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Does this game suck?

posted by supmandude85 on - last edited - Viewed by 831 users

I'm thinking of buying it, but is the game play as bad as Back to the Future or Jurassic Park?

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  • @coolsome said: So unless its puzzles there's no thought? I haven't played L&O but detective games should play where you interview ppl find evidence guess who's lying that sort of thing. Maybe chase criminals and look for evidence. And the Law part where you say the right things and back it up like on the TV. It doesn't need puzzles cos its not an adventure game but that don't mean it has to be brainless and easy.

    I'm not saying it needs puzzles to have thought, but with something like L.A. Noire there are more actions to get you invested in solving the case. Like doubting and saying they're lying. It's not just click a topic and hope you win by the luck of the draw. Now I still haven't played it, but this is what I'm assuming it's like based on what others have said and my lack of faith in Telltale as of late.

    @coolsome said: Hey! The Blue's Clues point-and-click adventure was a classic.

    I actually played that when I was a kid. From what I remember it was harder than Back to the Future and I have no doubt it was harder than Jurassic Park.

  • If you're viewing it as an adventure game, it's bound to disappoint. That's not the point of the game . . . it's not an adventure game.

    Yes, Telltale has made a name for themselves on adventure games, but that's not what this is. It's like being a fan of Dungeons & Dragons and being disappointed with Magic the Gathering because it's a lousy roleplaying game (since they're made by the same company, it must play the same, right?).

    IMO, the correct way to view this game is one of two ways:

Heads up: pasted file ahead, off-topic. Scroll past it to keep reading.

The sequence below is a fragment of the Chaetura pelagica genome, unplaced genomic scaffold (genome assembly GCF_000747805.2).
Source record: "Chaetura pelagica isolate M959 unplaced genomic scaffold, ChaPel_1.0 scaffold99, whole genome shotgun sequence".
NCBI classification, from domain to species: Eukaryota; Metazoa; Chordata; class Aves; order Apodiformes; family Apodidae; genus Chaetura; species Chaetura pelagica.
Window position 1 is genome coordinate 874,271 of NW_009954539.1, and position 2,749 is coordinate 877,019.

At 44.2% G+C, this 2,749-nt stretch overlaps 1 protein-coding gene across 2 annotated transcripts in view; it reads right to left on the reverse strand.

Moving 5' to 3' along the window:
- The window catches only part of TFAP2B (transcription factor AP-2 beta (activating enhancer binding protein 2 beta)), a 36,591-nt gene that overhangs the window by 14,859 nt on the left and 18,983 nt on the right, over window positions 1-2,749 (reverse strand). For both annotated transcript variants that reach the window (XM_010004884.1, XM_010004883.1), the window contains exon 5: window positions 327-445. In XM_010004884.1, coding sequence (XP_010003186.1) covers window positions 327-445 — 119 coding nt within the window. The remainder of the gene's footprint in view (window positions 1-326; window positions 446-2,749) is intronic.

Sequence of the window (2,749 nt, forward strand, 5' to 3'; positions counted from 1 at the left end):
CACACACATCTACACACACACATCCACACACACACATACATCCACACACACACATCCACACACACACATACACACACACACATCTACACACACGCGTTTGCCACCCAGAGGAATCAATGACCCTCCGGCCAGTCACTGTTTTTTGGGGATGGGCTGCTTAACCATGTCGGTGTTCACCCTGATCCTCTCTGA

[LIST=1]
    [*]A really good version of EA's story games (Surviving High School and Cause of Death).
    [*]A hybrid of hidden-object-style gameplay and interactive storytelling.
    [*]An interactive graphic novel/story.
    [/LIST]

    The latter is particularly noteworthy. A new issue of (say) Batman will cost you $2.99 via Comixology. You'll read through it in 20 minutes (if that), and forget about it. Each episode of this game is $2.99 on the iPad, it comes with a full-voice cast, animation, etc. (which you wouldn't get with a novel/comic). Its interactivity ensures you're able to play it for at least an hour. It tells an interesting story, and if you like the Law & Order universe, it fits well with that mindset. (If you view it from the mindset of hidden-object-game pricing -- which tend to range from $2.99 to $9.99 apiece -- it also compares favorably.)

    For the curious, I offer some more thoughts on Telltale's blog.

  • @supmandude85 said: I'm not saying it needs puzzles to have thought, but with something like L.A. Noire there are more actions to get you invested in solving the case. Like doubting and saying they're lying. It's not just click a topic and hope you win by the luck of the draw. Now I still haven't played it, but this is what I'm assuming it's like based on what others have said and my lack of faith in Telltale as of late.

    If it is like what you think then Il agree but the trailer said it isnt luck based and you have to back up what you say with evidence.

  • @Vainamoinen said: Okay, any post beginning with "I haven't played it myself, but..." is obviously not a good read. Sorry.

    You're making premature judgments! How do you know it's not good if you haven't read it?

  • @waitingforgo said: If you're viewing it as an adventure game, it's bound to disappoint. That's not the point of the game . . . it's not an adventure game.

    Yes, Telltale has made a name for themselves on adventure games, but that's not what this is. It's like being a fan of Dungeons & Dragons and being disappointed with Magic the Gathering because it's a lousy roleplaying game (since they're made by the same company, it must play the same, right?).

    I see where you're coming from with that, but Magic the Gathering didn't market itself as a roleplaying game. Law and Order, Back to the Future, and Jurassic Park all have been marketed as adventure games. All Telltale is doing is alienating their old fans with their new "games." Plus, Telltale's basically stopped making adventure games altogether which is the something people complain about Lucasarts doing. The only difference is Telltale is now making them in name only. If they wanna make movies, they can make movies, but I wish they'd label them as that. It just pisses me off, because I used to love Telltale, but they stopped wanting to make games and moved on to these movies that you watch and occasionally press a button.